Birmingham: A "drained" Mo Farah withdrew from Sunday's Diamond League meeting in Birmingham just a day after he insisted he would not be leaving his coach Alberto Salazar despite a BBC documentary alleging the latter had encouraged his athletes to use illegal substances. The 32-year-old Somalia-born Farah, the double Olympic, world and European champion over the 5,000 and 10,000 metres, said he was "emotionally and physically drained".
"This week has been very stressful and taken a lot out of me," he said. "I have not been able to focus properly on today's race and after the events of the last few days I feel emotionally and physically drained. "I want to run well in the World Championships in Beijing and have decided it is better for me to go back to the US, seek answers to my questions and get back into training.
"I apologise to the people who bought tickets to come and watch me race and ask for your understanding at this time." Farah had said at a press conference on Saturday he was "angry" his name had "been dragged through the mud" and he had seen no evidence linking Salazar to doping. "I'm not leaving Alberto, for the reason I've not seen any clear evidence," said Farah.
There was no suggestion Farah had done anything wrong and Salazar strongly denied all claims Wednesday's BBC documentary made, namely that he had encouraged athletes including America's Olympic 10,000 metres silver medallist Galen Rupp, a training partner of Farah, to use illegal substances. Farah said: "I spoke to Alberto (on Friday), I got on the phone and said to him, 'Alberto, what's going on?' and he said,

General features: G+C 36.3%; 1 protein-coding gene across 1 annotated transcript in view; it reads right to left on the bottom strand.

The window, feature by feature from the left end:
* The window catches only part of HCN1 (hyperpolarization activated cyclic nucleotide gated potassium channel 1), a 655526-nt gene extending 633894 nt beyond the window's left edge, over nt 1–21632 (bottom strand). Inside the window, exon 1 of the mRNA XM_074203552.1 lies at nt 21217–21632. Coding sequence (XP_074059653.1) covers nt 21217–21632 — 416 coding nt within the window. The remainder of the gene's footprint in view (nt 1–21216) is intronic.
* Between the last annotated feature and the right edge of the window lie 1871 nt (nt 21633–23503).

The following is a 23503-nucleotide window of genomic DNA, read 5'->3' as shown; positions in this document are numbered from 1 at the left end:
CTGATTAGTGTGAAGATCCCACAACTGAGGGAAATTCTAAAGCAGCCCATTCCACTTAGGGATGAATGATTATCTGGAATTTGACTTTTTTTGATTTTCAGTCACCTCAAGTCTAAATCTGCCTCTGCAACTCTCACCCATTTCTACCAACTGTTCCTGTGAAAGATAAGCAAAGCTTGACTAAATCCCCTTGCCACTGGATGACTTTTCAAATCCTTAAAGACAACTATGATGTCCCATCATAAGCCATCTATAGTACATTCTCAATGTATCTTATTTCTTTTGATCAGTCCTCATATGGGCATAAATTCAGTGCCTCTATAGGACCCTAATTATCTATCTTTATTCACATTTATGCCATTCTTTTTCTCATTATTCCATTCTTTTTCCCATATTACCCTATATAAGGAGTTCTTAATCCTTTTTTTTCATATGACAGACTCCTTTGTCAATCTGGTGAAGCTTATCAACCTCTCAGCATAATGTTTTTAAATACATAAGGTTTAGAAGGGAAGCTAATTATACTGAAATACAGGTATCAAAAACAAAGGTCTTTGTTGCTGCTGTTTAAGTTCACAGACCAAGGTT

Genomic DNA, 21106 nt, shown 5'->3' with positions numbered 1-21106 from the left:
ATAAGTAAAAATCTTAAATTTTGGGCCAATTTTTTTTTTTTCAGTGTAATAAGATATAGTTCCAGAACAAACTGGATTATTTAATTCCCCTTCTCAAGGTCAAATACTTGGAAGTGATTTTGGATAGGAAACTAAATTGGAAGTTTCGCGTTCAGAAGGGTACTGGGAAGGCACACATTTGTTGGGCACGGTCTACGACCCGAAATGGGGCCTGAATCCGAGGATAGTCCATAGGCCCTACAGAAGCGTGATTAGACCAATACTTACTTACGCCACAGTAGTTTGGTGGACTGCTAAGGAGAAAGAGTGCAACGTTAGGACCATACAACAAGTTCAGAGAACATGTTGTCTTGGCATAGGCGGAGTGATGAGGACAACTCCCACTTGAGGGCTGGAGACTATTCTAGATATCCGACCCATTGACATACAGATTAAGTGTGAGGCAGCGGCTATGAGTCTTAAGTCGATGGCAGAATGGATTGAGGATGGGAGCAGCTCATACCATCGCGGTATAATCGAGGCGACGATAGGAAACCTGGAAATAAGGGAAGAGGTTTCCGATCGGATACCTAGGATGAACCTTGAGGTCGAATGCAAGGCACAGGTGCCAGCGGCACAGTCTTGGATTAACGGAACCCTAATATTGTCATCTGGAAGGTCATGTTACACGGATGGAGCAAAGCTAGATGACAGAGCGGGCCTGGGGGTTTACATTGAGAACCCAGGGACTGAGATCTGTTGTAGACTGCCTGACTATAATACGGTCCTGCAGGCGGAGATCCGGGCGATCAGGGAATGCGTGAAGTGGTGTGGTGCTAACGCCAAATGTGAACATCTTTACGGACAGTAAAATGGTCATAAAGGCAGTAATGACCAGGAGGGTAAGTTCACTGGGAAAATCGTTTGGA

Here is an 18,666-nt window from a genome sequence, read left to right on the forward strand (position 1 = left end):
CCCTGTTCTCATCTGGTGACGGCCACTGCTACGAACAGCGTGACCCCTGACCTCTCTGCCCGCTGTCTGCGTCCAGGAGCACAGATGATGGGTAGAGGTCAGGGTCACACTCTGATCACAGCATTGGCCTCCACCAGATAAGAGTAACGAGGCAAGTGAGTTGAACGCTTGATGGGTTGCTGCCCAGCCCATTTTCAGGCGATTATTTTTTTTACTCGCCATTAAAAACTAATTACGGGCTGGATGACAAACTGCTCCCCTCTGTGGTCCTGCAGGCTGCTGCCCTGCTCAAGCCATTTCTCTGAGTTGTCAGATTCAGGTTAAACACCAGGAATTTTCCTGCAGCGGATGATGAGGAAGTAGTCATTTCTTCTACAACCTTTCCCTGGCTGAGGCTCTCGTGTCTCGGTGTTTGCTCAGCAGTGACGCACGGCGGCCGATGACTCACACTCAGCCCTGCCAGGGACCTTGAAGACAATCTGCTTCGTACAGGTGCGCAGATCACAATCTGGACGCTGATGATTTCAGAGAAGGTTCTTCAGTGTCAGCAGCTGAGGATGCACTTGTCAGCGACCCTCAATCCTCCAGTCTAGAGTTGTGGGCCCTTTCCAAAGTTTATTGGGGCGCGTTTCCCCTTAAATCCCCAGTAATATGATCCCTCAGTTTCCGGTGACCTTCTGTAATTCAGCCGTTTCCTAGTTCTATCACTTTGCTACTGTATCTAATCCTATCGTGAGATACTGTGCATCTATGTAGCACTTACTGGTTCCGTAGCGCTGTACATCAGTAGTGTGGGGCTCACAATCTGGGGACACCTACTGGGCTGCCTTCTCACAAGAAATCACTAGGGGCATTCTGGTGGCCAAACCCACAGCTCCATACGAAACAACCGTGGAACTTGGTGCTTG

'Mo, I can prove this to you - it's just allegations - I'll show you some evidence', and I said, 'Okay'. "I'm really angry at this situation. It's not fair, it's not right. I haven't done anything but my name's getting dragged through the mud," added Farah, who joined Salazar in 2011 and went on a year later to do the double in the 5,000 and 10,000 metres at the Olympics, and then went on to rubberstamp his dominance in the events with doubles at the 2013 World Championships and last year's European Championships. "I'm a clean athlete. I'm against drugs 100 percent and believe anyone caught should be banned for life.
"But it's not about me, so please - it's about Alberto. So let's put this on Alberto. Let's see if Alberto can prove to us... Till then, there's nothing we can do." There was no indication on Saturday that Farah might withdraw from the 1500m at Birmingham's Alexander Stadium. And his late withdrawal will not endear him to a demanding British public and press who play a definite secondary role in Farah's eyes.
The runner did not hesitate from withdrawing from the Commonwealth Games in Glasgow last year on the very first morning, citing fitness concerns before shortly after going on to win the European double. For organisers of the Birmingham meet, Farah's absence will be a real blow, coming after the withdrawal of five other Olympic champions: Kenya's 800m world record holder David Rudisha, Australian hurdler Sally Pearson and Jamaican sprint star Sally-Ann Fraser-Pryce, as well as British duo Jessica Ennis-Hill and 400m runner Christine Ohuruogu.
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